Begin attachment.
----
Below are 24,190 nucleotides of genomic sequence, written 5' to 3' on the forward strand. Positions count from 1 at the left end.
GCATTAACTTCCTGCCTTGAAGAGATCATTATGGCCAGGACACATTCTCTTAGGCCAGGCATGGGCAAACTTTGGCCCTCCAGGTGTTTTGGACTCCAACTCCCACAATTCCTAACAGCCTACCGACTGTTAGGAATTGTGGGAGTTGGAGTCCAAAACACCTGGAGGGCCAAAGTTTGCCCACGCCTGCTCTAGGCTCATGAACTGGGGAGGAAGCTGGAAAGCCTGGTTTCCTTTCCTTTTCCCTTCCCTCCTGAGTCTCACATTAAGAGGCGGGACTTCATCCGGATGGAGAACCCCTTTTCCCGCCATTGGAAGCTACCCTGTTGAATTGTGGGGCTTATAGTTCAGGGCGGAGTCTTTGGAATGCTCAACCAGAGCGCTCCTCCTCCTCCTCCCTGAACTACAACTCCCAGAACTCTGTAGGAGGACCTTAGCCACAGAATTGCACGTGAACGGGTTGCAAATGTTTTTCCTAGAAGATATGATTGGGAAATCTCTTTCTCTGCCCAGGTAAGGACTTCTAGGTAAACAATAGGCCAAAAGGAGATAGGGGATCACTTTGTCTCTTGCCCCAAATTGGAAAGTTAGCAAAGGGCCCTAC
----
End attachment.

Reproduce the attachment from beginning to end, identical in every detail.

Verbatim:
Below are 24,190 nucleotides of genomic sequence, written 5' to 3' on the forward strand. Positions count from 1 at the left end.
GCATTAACTTCCTGCCTTGAAGAGATCATTATGGCCAGGACACATTCTCTTAGGCCAGGCATGGGCAAACTTTGGCCCTCCAGGTGTTTTGGACTCCAACTCCCACAATTCCTAACAGCCTACCGACTGTTAGGAATTGTGGGAGTTGGAGTCCAAAACACCTGGAGGGCCAAAGTTTGCCCACGCCTGCTCTAGGCTCATGAACTGGGGAGGAAGCTGGAAAGCCTGGTTTCCTTTCCTTTTCCCTTCCCTCCTGAGTCTCACATTAAGAGGCGGGACTTCATCCGGATGGAGAACCCCTTTTCCCGCCATTGGAAGCTACCCTGTTGAATTGTGGGGCTTATAGTTCAGGGCGGAGTCTTTGGAATGCTCAACCAGAGCGCTCCTCCTCCTCCTCCCTGAACTACAACTCCCAGAACTCTGTAGGAGGACCTTAGCCACAGAATTGCACGTGAACGGGTTGCAAATGTTTTTCCTAGAAGATATGATTGGGAAATCTCTTTCTCTGCCCAGGTAAGGACTTCTAGGTAAACAATAGGCCAAAAGGAGATAGGGGATCACTTTGTCTCTTGCCCCAAATTGGAAAGTTAGCAAAGGGCCCTAC